Hermine leaves two dead as storm surges to US mid-Atlantic

Hermine brought bad news for throngs of travelers hoping to enjoy beach time on the three-day Labor Day weekend, the unofficial end of the US summer vacation season.

Photo by: AP
Photo by: AP

Waves crash over Virginia Dare Trail in Manteo, North Carolina, Saturday, Sept. 3, 2016 as Tropical Storm Hermine passes the Outer Banks.

Former hurricane Hermine surged Saturday off the US East Coast, killing a second victim as it threatened deadly flooding and spoiled beach plans for the summer's last holiday weekend.

The storm's latest fatality occurred when winds estimated between 95 to 110 kilometers per hour blew an 18-wheeler across highway lanes in North Carolina and propelled the cab into the railing of a bridge, killing the unidentified driver, Tyrrell County Sheriff Darryl Liverman told AFP.

In this photo provided by Tyrrell County Sheriff’s office shows a tipped over 18-wheeler in Columbia, N.C., on Saturday, Sept. 3, 2016.

The death brings the storm's casulties to two. On friday, a homeless man was killed by a falling tree in Florida. 

Hermine, now a post-tropical cyclone, was moving across the Outer Banks of North Carolina in an east-northeasterly direction at approximately 19 kilometers per hour, the Miami-based National Hurricane Center said.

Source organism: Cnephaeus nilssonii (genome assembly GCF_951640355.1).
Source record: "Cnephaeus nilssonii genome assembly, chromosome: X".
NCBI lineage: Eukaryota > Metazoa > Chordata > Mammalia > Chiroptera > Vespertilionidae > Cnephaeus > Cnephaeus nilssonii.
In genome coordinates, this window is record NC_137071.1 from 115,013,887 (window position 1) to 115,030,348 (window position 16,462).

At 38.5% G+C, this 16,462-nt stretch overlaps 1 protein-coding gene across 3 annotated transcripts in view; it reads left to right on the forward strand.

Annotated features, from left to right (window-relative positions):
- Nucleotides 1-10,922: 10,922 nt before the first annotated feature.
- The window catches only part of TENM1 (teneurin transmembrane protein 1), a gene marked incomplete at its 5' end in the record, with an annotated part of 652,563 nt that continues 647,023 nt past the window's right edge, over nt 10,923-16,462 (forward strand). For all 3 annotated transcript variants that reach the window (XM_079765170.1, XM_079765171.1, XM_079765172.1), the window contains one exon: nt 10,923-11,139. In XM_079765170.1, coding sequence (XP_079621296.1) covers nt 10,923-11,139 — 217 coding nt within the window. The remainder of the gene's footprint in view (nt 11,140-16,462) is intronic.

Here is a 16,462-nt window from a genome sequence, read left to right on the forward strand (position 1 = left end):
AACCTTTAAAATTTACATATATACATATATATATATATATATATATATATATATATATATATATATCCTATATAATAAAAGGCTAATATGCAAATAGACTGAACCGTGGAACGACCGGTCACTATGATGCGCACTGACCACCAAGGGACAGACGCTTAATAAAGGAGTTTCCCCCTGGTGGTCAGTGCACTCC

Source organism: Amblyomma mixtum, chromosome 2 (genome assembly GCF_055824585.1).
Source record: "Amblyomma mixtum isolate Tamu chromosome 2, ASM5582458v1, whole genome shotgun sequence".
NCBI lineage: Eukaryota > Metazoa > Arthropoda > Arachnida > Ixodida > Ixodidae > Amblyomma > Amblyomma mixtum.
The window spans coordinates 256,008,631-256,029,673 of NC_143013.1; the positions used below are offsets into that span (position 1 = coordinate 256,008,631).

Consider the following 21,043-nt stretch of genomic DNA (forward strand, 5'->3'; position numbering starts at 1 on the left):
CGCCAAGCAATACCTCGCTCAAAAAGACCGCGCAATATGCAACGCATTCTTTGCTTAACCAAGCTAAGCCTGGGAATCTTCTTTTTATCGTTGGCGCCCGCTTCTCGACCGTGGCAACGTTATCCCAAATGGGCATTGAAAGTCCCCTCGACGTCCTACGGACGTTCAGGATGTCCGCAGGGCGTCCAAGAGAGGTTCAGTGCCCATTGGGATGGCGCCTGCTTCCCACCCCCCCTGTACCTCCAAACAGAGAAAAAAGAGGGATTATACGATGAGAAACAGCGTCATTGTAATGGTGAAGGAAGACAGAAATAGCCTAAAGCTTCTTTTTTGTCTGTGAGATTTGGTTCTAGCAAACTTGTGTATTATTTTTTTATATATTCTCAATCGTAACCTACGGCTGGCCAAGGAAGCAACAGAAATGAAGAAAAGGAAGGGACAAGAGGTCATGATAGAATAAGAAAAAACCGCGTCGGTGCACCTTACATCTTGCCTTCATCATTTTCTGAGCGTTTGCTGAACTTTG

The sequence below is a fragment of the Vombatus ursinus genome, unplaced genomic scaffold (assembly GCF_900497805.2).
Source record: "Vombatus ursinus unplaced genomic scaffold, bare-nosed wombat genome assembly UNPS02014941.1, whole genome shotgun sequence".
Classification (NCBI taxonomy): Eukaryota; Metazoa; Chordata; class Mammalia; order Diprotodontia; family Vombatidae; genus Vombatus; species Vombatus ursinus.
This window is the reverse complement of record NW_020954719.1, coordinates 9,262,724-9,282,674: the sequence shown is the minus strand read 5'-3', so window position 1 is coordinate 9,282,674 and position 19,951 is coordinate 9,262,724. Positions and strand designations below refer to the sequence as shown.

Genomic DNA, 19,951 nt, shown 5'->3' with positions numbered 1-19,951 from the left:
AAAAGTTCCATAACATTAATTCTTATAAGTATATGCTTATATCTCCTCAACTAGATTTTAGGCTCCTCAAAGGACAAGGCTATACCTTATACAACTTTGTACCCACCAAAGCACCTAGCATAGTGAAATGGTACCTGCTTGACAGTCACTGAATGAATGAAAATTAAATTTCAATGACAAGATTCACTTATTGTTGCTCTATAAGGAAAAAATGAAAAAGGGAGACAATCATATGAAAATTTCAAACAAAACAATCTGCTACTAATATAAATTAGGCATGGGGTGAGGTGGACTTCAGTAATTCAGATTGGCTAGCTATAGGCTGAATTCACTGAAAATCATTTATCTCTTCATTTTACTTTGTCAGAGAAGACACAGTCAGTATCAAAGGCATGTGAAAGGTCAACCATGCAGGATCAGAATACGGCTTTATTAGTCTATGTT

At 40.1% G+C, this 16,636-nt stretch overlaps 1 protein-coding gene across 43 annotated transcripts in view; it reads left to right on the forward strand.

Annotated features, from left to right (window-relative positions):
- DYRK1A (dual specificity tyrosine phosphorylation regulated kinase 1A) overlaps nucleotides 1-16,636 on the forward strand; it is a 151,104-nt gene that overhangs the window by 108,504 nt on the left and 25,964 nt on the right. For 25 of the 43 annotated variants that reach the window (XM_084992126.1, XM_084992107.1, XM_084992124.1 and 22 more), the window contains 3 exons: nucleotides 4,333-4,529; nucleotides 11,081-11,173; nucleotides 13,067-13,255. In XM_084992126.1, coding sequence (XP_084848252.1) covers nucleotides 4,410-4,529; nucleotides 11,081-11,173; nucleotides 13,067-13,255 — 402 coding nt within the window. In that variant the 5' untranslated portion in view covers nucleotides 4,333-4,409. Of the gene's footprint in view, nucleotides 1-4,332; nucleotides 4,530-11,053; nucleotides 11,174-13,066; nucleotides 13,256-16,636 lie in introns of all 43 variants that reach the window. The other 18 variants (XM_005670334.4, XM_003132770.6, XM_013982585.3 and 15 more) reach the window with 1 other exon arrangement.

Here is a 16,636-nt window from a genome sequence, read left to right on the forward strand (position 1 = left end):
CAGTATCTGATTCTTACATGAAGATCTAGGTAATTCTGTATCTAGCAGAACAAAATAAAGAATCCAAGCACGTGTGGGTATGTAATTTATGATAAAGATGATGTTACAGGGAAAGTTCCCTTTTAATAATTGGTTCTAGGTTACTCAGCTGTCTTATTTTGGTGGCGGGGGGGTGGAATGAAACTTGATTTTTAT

Forecasters expect Hermine to turn to the northeast and decrease its forward speed on Saturday night, pick up strength and then achieve hurricane force again on Sunday.

"It's going to sit offshore and it is going to be a tremendous coastal event with a dangerous storm surge and lots of larger waves probably causing significant beach erosion, for the next few days," said Daniel Brown, senior hurricane specialist at the National Hurricane Center.

Hermine left North Carolina with power outages, flooding, downed trees and power lines, while rain and tides brought flooding along Virginia's coast from Virginia Beach to Norfolk.

Workers remove downed trees during cleanup operations in the aftermath of Hurricane Hermine in Tallahassee, Florida September 2, 2016.

Forecasters say the storm could dump up to 18 centimeters of rain over parts of Virginia and Maryland through Monday morning.

Virginia Governor Terry McAuliffe declared a state of emergency Friday under the potential threat of damaging high winds, heavy rainfall and a dangerous storm surge and flooding.

"I urge Virginians to limit travel as the severe weather arrives and evacuate if recommended by officials," he said.

Maryland Governor Larry Hogan declared a state of emergency for coastal areas.

Hermine brought bad news for throngs of travelers hoping to enjoy beach time on the three-day Labor Day weekend, the unofficial end of the US summer vacation season.

Large waves likely to cause life-threatening surf and rip currents are expected from the mid-Atlantic states to southern New England, the NHC said.

Hermine is the fourth Atlantic hurricane of 2016. The last hurricane to make landfall in the United States was Arthur in 2014 in North Carolina.

TRTWorld and agencies